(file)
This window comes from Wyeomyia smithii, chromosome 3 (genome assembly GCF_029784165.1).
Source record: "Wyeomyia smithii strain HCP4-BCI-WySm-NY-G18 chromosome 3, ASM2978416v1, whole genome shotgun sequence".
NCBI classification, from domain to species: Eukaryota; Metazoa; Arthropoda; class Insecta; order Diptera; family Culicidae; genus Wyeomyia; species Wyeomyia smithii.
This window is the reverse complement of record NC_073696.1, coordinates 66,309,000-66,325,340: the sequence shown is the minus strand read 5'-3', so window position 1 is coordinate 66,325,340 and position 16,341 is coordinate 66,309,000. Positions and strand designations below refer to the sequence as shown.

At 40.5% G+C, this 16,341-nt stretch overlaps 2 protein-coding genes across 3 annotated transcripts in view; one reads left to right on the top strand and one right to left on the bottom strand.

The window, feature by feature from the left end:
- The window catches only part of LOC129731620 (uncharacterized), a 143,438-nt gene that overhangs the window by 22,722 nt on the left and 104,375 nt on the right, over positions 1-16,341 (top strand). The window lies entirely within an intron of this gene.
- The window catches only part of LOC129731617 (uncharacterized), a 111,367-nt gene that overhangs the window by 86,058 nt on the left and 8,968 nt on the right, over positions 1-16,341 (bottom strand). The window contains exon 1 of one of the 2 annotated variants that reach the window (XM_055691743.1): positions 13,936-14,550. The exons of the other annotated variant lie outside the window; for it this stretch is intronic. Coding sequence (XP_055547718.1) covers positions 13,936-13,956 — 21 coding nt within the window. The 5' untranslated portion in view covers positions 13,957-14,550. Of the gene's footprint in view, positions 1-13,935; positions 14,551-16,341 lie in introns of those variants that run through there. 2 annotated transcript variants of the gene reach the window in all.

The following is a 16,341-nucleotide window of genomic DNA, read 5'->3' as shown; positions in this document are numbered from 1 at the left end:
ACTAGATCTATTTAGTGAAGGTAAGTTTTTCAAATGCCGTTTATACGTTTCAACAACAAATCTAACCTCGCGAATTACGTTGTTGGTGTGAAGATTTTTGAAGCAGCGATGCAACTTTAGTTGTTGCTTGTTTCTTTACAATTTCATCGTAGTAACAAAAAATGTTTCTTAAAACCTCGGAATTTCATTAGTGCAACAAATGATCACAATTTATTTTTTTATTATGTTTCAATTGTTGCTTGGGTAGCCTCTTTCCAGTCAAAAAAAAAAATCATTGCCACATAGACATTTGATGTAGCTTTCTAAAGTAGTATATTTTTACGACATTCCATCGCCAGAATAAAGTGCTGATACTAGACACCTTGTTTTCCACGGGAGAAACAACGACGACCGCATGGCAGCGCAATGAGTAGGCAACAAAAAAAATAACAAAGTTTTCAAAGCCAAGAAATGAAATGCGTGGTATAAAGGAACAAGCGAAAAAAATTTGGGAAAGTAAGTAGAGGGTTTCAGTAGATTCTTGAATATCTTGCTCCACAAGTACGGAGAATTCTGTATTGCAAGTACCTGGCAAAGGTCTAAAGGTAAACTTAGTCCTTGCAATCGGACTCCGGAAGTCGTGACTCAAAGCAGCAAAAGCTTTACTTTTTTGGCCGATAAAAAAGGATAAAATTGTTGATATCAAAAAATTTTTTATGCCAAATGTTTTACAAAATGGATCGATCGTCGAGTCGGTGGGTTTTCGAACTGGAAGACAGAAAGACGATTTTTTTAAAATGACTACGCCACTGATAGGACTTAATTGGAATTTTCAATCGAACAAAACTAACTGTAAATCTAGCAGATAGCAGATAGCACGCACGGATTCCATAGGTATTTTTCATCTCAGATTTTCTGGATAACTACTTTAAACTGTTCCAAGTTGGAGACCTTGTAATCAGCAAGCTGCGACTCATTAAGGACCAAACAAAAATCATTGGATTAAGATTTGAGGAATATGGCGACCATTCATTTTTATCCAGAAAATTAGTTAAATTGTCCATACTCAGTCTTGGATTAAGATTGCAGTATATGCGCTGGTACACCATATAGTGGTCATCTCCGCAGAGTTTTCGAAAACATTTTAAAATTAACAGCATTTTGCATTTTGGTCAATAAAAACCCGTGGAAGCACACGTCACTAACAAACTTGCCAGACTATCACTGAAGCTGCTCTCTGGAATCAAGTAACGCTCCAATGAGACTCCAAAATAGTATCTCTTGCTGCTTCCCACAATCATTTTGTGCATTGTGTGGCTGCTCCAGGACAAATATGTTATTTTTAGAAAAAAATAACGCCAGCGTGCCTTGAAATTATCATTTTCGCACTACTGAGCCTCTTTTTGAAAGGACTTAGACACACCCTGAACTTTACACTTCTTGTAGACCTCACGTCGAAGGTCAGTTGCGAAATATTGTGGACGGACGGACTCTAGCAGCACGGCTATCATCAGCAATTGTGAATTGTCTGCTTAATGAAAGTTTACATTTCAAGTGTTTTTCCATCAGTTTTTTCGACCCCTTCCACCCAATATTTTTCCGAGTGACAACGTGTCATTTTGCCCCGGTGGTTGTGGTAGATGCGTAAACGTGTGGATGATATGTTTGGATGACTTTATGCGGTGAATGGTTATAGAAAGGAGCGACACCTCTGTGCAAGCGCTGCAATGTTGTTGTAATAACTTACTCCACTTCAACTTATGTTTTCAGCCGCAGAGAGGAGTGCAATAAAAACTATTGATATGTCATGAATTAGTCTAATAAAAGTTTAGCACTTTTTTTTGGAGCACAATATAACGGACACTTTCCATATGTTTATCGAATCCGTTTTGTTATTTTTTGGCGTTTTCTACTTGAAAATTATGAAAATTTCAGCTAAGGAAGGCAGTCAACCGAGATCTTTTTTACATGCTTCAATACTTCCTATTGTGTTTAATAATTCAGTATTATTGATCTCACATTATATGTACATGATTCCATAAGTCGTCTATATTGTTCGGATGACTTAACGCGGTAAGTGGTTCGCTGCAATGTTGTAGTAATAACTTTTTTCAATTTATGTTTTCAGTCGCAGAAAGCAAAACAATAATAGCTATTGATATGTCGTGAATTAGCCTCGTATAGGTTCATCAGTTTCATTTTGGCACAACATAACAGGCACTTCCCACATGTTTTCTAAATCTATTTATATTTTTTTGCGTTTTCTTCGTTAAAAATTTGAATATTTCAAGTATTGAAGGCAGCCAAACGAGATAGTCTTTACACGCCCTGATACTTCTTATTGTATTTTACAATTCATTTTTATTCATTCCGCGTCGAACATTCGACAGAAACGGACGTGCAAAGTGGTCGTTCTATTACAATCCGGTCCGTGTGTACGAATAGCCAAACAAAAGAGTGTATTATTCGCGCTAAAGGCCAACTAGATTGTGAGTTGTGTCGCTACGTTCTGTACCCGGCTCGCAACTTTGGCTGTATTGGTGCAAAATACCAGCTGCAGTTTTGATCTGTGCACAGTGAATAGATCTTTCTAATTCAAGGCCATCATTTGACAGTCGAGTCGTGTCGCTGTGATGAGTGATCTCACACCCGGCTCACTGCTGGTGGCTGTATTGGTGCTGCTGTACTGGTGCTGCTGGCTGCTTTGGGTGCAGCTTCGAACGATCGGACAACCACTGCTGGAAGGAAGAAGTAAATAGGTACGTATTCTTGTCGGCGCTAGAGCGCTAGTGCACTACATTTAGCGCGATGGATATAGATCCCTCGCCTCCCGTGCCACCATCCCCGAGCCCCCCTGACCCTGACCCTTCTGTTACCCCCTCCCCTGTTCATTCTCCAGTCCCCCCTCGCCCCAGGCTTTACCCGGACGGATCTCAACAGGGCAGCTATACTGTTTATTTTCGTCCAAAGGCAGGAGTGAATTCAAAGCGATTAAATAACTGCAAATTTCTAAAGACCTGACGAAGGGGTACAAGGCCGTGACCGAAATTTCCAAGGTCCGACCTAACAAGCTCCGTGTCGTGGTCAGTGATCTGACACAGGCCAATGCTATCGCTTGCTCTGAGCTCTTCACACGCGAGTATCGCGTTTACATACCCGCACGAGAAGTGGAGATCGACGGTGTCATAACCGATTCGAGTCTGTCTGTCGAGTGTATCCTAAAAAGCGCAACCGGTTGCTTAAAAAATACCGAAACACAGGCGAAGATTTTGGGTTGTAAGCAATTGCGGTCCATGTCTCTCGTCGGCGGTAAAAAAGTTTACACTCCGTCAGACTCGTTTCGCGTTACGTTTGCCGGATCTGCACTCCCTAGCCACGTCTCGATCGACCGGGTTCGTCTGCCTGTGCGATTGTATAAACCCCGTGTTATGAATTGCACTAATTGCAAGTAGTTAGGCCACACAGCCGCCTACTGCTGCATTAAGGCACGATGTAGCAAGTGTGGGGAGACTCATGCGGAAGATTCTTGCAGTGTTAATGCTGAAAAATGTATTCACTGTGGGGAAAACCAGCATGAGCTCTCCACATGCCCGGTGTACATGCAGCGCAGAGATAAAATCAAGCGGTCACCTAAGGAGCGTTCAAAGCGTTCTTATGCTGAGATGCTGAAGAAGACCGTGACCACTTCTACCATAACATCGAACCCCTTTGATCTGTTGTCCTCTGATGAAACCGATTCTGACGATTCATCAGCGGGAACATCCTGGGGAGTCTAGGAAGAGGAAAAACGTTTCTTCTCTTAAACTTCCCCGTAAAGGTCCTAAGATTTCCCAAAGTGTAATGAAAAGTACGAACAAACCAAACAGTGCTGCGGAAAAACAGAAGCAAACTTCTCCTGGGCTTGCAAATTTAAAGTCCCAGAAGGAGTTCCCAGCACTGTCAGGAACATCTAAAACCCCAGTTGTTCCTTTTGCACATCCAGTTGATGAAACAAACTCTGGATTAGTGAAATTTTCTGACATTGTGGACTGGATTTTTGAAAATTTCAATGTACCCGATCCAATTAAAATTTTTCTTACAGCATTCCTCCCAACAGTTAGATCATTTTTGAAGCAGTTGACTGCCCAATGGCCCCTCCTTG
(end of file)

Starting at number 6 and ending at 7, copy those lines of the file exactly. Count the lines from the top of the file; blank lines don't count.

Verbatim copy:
The window, feature by feature from the left end:
- The window catches only part of LOC129731620 (uncharacterized), a 143,438-nt gene that overhangs the window by 22,722 nt on the left and 104,375 nt on the right, over positions 1-16,341 (top strand). The window lies entirely within an intron of this gene.